Yet in some places, like Japan, declining birthrates may already be too much of a good thing. The same is true elsewhere in East Asia, particularly in China, where the one-child policy has set the stage for a rapidly aging population by mid-century. Fertility is particularly low in highly crowded Asian cities like Tokyo, Shanghai, Tainjin, Beijing and Seoul.
Over the past few decades a rapid workforce expansion fueled the rise of the so-called East Asian tigers, the great economic success story of the late 20th and early 21st centuries. But within the next four decades most of the developed countries in East Asia, as well as Europe, will become veritable old-age homes: A third or more of their populations will be over 65, compared with one in five in the U.S.
Not that the U.S. doesn't also have to cope with an aging population and lower population growth. But comparatively speaking it maintains a relatively youthful, dynamic demographic. Its fertility rate is about 50% higher than Russia's, Germany's or Japan's and well above those of China, Italy, Singapore, Korea and virtually every country in the former eastern Europe.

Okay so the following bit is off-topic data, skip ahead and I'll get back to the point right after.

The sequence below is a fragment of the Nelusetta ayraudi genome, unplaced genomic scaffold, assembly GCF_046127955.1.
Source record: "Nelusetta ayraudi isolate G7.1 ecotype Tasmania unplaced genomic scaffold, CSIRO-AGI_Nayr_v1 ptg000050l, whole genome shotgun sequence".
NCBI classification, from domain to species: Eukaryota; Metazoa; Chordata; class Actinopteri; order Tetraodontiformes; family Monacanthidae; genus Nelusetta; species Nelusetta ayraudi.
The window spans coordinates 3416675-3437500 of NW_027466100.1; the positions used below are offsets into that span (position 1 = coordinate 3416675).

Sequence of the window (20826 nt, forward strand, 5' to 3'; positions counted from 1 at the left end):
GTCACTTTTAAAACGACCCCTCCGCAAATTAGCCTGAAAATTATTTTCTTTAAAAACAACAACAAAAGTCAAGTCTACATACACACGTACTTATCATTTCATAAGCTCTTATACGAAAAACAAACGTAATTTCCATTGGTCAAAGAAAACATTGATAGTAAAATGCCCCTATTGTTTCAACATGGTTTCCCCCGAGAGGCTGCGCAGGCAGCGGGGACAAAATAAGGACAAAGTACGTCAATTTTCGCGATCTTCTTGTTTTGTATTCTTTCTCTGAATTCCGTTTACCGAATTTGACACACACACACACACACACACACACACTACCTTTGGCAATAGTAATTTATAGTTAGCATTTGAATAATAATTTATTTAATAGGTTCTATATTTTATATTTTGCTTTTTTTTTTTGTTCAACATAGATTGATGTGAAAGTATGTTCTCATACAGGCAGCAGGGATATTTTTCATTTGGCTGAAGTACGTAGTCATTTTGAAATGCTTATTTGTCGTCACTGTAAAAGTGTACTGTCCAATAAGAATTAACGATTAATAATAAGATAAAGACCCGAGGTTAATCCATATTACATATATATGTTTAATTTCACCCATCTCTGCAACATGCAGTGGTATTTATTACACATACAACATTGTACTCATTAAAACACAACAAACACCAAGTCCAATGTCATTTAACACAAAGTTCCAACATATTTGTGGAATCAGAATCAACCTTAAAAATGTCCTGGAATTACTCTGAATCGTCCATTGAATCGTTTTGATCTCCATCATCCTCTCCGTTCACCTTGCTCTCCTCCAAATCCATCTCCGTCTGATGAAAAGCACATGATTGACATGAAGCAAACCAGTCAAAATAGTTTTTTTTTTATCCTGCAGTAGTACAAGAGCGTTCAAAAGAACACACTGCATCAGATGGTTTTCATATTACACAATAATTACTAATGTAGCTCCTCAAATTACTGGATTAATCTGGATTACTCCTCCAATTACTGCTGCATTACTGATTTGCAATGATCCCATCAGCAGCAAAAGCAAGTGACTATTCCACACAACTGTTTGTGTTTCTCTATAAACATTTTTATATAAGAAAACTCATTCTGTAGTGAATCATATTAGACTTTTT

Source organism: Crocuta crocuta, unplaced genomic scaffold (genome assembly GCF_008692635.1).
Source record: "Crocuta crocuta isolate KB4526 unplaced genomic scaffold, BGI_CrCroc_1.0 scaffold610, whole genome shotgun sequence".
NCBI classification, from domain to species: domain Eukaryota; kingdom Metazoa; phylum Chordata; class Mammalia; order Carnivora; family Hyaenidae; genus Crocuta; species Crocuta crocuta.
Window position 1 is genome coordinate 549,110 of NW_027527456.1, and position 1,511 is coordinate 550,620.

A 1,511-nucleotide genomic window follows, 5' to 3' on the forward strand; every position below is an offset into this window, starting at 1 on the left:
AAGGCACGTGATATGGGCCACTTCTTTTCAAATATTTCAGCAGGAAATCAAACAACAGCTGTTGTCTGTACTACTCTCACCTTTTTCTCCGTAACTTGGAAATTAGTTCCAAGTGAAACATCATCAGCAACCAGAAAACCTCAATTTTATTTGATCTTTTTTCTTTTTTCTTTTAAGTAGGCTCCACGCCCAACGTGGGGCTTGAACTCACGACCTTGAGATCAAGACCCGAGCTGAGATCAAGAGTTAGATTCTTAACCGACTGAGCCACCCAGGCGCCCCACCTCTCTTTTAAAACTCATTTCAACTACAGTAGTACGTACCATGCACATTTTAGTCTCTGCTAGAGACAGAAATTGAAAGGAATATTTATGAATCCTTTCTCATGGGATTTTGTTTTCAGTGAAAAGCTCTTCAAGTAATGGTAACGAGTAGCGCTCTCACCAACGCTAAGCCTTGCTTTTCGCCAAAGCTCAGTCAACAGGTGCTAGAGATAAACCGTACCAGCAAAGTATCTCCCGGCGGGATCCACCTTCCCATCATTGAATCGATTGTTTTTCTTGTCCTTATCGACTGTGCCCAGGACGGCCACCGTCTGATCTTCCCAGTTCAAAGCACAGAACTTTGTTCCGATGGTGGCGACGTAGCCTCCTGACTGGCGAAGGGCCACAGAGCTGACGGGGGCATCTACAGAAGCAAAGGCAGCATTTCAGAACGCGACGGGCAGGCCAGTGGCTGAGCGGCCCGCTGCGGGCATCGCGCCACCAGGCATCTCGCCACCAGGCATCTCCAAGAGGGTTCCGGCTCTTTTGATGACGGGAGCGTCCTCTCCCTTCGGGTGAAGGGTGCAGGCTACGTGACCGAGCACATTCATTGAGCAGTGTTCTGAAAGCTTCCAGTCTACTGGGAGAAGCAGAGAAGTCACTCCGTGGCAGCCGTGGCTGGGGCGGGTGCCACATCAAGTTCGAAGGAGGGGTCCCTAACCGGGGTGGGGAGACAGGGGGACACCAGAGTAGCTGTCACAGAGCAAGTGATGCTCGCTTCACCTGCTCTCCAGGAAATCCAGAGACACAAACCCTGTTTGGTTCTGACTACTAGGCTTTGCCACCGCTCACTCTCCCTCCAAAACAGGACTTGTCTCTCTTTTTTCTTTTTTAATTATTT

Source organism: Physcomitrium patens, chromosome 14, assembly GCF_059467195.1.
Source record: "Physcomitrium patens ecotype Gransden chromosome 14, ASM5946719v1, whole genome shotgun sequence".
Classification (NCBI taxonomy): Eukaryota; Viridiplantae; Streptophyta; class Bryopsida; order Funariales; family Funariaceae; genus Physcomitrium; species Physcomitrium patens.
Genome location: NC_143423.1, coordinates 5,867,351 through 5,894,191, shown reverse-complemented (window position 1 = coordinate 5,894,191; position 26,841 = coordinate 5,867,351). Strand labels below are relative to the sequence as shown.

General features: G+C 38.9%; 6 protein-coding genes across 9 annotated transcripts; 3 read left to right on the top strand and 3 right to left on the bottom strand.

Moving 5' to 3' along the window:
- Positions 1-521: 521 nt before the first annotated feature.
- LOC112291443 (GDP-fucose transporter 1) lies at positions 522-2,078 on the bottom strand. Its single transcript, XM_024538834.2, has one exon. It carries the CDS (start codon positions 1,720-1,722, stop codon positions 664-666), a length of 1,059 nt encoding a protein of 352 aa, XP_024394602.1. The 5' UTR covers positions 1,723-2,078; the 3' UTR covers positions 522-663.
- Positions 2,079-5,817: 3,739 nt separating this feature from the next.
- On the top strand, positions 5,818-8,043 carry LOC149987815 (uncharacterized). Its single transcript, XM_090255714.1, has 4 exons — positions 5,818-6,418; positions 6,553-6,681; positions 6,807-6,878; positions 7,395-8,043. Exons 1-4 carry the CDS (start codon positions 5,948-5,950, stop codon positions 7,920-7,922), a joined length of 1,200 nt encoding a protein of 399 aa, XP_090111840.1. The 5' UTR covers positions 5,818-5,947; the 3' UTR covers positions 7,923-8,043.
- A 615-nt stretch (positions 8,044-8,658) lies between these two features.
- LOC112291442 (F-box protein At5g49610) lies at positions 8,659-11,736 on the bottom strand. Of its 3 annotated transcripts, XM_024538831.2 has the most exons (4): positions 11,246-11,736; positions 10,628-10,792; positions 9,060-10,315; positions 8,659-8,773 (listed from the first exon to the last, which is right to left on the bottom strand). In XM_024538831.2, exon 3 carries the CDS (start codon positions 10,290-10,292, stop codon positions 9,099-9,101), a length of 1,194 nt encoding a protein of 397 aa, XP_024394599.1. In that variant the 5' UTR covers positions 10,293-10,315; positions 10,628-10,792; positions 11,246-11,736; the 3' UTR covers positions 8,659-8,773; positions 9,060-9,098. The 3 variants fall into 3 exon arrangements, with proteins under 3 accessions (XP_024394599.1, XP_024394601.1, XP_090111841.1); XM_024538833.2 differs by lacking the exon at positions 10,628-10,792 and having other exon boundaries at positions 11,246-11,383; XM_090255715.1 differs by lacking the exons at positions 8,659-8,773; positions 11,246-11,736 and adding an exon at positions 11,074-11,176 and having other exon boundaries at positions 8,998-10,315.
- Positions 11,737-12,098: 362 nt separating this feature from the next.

The reasons for this divergence with other advanced countries likely includes such things as continuing immigration, more land, larger houses, a strong aspirational culture and a higher degree of religious affiliation. Whatever the cause, a younger demography could lead to a relatively brighter future for America than is now commonly assumed.
Additionally, in the next decade the U.S. will benefit from a millennial baby boomlet, as the children of the original boomers start having offspring. This next surge in population may be delayed if tough economic times continue, but over time it will translate into a growing workforce, sustained consumer spending and will likely spur a rash of new creative inputs.
On the surface, these trends should help America to maintain a growing economy while its main competitors fade. By 2050 Europe's economy could be half that of the U.S. But this is not inevitable. As in Japan, some leaders in European countries understand they cannot sustain prosperity with a steadily declining workforce.
Many European countries are boosting benefits for families. In some, a pro-natalist policy is also being driven by concerns about the preservation of national cultures. In contrast to America, a country defined by immigration, most European countries--as well as Japan, China and Korea--have been far more resistant to outside influences.